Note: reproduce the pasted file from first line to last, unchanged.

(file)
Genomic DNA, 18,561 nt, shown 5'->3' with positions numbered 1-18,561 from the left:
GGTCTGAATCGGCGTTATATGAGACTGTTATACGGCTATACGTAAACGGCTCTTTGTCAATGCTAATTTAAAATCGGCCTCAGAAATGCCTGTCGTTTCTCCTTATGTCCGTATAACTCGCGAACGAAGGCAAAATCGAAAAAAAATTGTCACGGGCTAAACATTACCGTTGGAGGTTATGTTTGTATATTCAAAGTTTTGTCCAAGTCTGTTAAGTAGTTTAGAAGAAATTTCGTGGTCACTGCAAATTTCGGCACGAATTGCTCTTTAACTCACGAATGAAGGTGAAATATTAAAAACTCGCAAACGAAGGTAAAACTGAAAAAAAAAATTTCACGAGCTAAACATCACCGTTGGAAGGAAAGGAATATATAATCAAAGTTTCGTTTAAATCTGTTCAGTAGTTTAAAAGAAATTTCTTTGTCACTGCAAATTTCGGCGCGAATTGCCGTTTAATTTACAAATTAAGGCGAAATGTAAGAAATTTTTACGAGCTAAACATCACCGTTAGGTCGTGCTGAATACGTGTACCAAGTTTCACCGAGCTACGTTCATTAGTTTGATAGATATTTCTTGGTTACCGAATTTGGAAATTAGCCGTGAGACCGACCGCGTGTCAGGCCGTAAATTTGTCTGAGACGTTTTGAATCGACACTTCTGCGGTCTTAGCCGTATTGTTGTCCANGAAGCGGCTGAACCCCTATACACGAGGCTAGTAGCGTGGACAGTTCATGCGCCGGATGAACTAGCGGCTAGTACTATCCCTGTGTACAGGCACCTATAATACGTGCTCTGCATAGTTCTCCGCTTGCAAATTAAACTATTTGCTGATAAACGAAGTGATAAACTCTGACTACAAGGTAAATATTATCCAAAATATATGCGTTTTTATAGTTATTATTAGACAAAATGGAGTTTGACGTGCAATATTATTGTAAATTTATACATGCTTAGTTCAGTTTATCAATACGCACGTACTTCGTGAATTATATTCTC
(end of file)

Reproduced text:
Genomic DNA, 18,561 nt, shown 5'->3' with positions numbered 1-18,561 from the left:
GGTCTGAATCGGCGTTATATGAGACTGTTATACGGCTATACGTAAACGGCTCTTTGTCAATGCTAATTTAAAATCGGCCTCAGAAATGCCTGTCGTTTCTCCTTATGTCCGTATAACTCGCGAACGAAGGCAAAATCGAAAAAAAATTGTCACGGGCTAAACATTACCGTTGGAGGTTATGTTTGTATATTCAAAGTTTTGTCCAAGTCTGTTAAGTAGTTTAGAAGAAATTTCGTGGTCACTGCAAATTTCGGCACGAATTGCTCTTTAACTCACGAATGAAGGTGAAATATTAAAAACTCGCAAACGAAGGTAAAACTGAAAAAAAAAATTTCACGAGCTAAACATCACCGTTGGAAGGAAAGGAATATATAATCAAAGTTTCGTTTAAATCTGTTCAGTAGTTTAAAAGAAATTTCTTTGTCACTGCAAATTTCGGCGCGAATTGCCGTTTAATTTACAAATTAAGGCGAAATGTAAGAAATTTTTACGAGCTAAACATCACCGTTAGGTCGTGCTGAATACGTGTACCAAGTTTCACCGAGCTACGTTCATTAGTTTGATAGATATTTCTTGGTTACCGAATTTGGAAATTAGCCGTGAGACCGACCGCGTGTCAGGCCGTAAATTTGTCTGAGACGTTTTGAATCGACACTTCTGCGGTCTTAGCCGTATTGTTGTCCANGAAGCGGCTGAACCCCTATACACGAGGCTAGTAGCGTGGACAGTTCATGCGCCGGATGAACTAGCGGCTAGTACTATCCCTGTGTACAGGCACCTATAATACGTGCTCTGCATAGTTCTCCGCTTGCAAATTAAACTATTTGCTGATAAACGAAGTGATAAACTCTGACTACAAGGTAAATATTATCCAAAATATATGCGTTTTTATAGTTATTATTAGACAAAATGGAGTTTGACGTGCAATATTATTGTAAATTTATACATGCTTAGTTCAGTTTATCAATACGCACGTACTTCGTGAATTATATTCTC